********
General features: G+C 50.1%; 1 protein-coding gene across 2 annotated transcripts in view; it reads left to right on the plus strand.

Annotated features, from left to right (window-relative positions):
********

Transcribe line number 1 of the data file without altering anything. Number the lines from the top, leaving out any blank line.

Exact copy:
General features: G+C 50.1%; 1 protein-coding gene across 2 annotated transcripts in view; it reads left to right on the plus strand.